[Ed. – Nice to see the New York Times remains more committed to tokenism and satisfying quotas than it does to human achievement.]
On June 16, 1963, Valentina Tereshkova, a 26-year-old factory worker-turned-cosmonaut, became the first woman in space. She flew a solo mission that orbited Earth 48 times. In three days, she traveled farther than all previous American astronauts combined. Ardent female fans in the U.S.S.R. saw her triumph as a welcome reaffirmation of the Soviet commitment to gender equality, while women outside the Soviet Union took it as proof that there was no limit to what women could achieve. … The first American woman in space, Sally Ride, didn’t go up until 1983.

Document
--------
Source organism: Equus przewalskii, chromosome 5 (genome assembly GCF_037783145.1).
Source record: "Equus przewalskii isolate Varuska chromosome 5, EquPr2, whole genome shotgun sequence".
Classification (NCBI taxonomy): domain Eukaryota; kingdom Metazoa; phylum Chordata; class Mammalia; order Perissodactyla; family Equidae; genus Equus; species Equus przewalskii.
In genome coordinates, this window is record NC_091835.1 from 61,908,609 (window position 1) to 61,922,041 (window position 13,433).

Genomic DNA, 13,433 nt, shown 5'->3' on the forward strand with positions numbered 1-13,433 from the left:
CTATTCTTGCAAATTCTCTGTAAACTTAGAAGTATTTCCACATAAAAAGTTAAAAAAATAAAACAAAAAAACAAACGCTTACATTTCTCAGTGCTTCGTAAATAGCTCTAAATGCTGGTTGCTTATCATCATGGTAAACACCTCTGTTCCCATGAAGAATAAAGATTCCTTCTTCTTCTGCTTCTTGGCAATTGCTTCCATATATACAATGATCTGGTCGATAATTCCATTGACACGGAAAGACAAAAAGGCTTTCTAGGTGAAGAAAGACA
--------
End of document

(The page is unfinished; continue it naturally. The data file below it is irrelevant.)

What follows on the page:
Beginning in 1967, the Soviet Union and its socialist allies collaborated on space missions through the Interkosmos program. In July 1980, Vietnamese pilotPhạm Tuân became the first Asian and the first person from a developing country to travel to space.
Just two months after Phạm’s voyage, the Cuban Arnaldo Tamayo Méndez became the first person of African descent to go to space, while it would take the U.S. three more years to send an African-American.